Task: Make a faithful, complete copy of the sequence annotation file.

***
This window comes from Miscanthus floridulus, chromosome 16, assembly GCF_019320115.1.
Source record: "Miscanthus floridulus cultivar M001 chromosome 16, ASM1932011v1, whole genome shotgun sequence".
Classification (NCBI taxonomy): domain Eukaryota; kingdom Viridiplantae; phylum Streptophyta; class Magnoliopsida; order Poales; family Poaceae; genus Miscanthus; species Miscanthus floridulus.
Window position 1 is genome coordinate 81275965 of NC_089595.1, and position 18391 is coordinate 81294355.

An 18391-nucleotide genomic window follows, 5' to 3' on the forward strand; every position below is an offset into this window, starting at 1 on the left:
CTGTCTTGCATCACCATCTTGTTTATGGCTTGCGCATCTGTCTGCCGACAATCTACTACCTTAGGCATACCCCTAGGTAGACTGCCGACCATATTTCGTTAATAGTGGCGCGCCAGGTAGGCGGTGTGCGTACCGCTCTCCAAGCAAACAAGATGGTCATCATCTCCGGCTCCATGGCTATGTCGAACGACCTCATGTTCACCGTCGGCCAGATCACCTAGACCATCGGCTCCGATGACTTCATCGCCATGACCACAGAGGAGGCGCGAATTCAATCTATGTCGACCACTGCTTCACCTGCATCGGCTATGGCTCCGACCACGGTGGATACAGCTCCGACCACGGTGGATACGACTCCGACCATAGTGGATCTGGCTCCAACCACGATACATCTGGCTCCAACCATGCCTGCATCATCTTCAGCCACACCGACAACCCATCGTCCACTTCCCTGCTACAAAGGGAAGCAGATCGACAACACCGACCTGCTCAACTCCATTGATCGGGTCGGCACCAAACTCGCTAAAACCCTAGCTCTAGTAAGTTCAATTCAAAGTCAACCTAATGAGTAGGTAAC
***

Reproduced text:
This window comes from Miscanthus floridulus, chromosome 16, assembly GCF_019320115.1.
Source record: "Miscanthus floridulus cultivar M001 chromosome 16, ASM1932011v1, whole genome shotgun sequence".
Classification (NCBI taxonomy): domain Eukaryota; kingdom Viridiplantae; phylum Streptophyta; class Magnoliopsida; order Poales; family Poaceae; genus Miscanthus; species Miscanthus floridulus.
Window position 1 is genome coordinate 81275965 of NC_089595.1, and position 18391 is coordinate 81294355.

An 18391-nucleotide genomic window follows, 5' to 3' on the forward strand; every position below is an offset into this window, starting at 1 on the left:
CTGTCTTGCATCACCATCTTGTTTATGGCTTGCGCATCTGTCTGCCGACAATCTACTACCTTAGGCATACCCCTAGGTAGACTGCCGACCATATTTCGTTAATAGTGGCGCGCCAGGTAGGCGGTGTGCGTACCGCTCTCCAAGCAAACAAGATGGTCATCATCTCCGGCTCCATGGCTATGTCGAACGACCTCATGTTCACCGTCGGCCAGATCACCTAGACCATCGGCTCCGATGACTTCATCGCCATGACCACAGAGGAGGCGCGAATTCAATCTATGTCGACCACTGCTTCACCTGCATCGGCTATGGCTCCGACCACGGTGGATACAGCTCCGACCACGGTGGATACGACTCCGACCATAGTGGATCTGGCTCCAACCACGATACATCTGGCTCCAACCATGCCTGCATCATCTTCAGCCACACCGACAACCCATCGTCCACTTCCCTGCTACAAAGGGAAGCAGATCGACAACACCGACCTGCTCAACTCCATTGATCGGGTCGGCACCAAACTCGCTAAAACCCTAGCTCTAGTAAGTTCAATTCAAAGTCAACCTAATGAGTAGGTAAC